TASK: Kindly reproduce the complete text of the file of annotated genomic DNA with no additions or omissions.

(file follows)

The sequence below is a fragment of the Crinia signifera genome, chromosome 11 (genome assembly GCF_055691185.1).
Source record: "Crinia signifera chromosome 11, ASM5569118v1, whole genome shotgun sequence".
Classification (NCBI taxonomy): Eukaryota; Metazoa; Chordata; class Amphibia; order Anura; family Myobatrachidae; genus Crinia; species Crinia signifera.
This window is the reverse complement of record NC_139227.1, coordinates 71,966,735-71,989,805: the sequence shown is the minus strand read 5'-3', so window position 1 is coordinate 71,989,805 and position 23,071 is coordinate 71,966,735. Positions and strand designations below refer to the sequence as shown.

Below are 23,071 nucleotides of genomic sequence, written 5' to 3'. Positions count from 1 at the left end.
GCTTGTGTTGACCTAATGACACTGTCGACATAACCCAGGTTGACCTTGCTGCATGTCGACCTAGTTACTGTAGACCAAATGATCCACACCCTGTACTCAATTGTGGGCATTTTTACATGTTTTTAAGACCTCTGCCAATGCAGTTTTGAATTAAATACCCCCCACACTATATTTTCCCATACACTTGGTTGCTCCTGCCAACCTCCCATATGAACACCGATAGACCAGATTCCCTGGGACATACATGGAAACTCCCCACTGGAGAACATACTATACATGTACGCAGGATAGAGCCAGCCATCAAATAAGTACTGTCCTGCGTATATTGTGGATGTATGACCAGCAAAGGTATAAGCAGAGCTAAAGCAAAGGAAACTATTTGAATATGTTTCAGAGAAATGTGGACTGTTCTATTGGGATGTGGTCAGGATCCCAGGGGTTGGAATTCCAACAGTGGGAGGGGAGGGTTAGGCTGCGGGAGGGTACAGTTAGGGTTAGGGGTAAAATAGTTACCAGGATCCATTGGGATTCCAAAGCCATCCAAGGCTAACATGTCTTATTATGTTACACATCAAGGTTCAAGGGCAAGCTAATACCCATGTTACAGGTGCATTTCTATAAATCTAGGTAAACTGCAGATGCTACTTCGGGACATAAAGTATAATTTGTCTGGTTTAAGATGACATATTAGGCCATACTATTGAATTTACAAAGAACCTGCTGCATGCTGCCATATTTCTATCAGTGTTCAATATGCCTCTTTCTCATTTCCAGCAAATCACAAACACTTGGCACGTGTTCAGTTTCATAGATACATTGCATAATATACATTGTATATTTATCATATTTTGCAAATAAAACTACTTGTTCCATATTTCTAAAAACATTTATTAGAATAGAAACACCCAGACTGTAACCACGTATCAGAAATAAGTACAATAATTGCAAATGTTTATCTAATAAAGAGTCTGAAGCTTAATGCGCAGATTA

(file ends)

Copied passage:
The sequence below is a fragment of the Crinia signifera genome, chromosome 11 (genome assembly GCF_055691185.1).
Source record: "Crinia signifera chromosome 11, ASM5569118v1, whole genome shotgun sequence".
Classification (NCBI taxonomy): Eukaryota; Metazoa; Chordata; class Amphibia; order Anura; family Myobatrachidae; genus Crinia; species Crinia signifera.
This window is the reverse complement of record NC_139227.1, coordinates 71,966,735-71,989,805: the sequence shown is the minus strand read 5'-3', so window position 1 is coordinate 71,989,805 and position 23,071 is coordinate 71,966,735. Positions and strand designations below refer to the sequence as shown.

Below are 23,071 nucleotides of genomic sequence, written 5' to 3'. Positions count from 1 at the left end.
GCTTGTGTTGACCTAATGACACTGTCGACATAACCCAGGTTGACCTTGCTGCATGTCGACCTAGTTACTGTAGACCAAATGATCCACACCCTGTACTCAATTGTGGGCATTTTTACATGTTTTTAAGACCTCTGCCAATGCAGTTTTGAATTAAATACCCCCCACACTATATTTTCCCATACACTTGGTTGCTCCTGCCAACCTCCCATATGAACACCGATAGACCAGATTCCCTGGGACATACATGGAAACTCCCCACTGGAGAACATACTATACATGTACGCAGGATAGAGCCAGCCATCAAATAAGTACTGTCCTGCGTATATTGTGGATGTATGACCAGCAAAGGTATAAGCAGAGCTAAAGCAAAGGAAACTATTTGAATATGTTTCAGAGAAATGTGGACTGTTCTATTGGGATGTGGTCAGGATCCCAGGGGTTGGAATTCCAACAGTGGGAGGGGAGGGTTAGGCTGCGGGAGGGTACAGTTAGGGTTAGGGGTAAAATAGTTACCAGGATCCATTGGGATTCCAAAGCCATCCAAGGCTAACATGTCTTATTATGTTACACATCAAGGTTCAAGGGCAAGCTAATACCCATGTTACAGGTGCATTTCTATAAATCTAGGTAAACTGCAGATGCTACTTCGGGACATAAAGTATAATTTGTCTGGTTTAAGATGACATATTAGGCCATACTATTGAATTTACAAAGAACCTGCTGCATGCTGCCATATTTCTATCAGTGTTCAATATGCCTCTTTCTCATTTCCAGCAAATCACAAACACTTGGCACGTGTTCAGTTTCATAGATACATTGCATAATATACATTGTATATTTATCATATTTTGCAAATAAAACTACTTGTTCCATATTTCTAAAAACATTTATTAGAATAGAAACACCCAGACTGTAACCACGTATCAGAAATAAGTACAATAATTGCAAATGTTTATCTAATAAAGAGTCTGAAGCTTAATGCGCAGATTA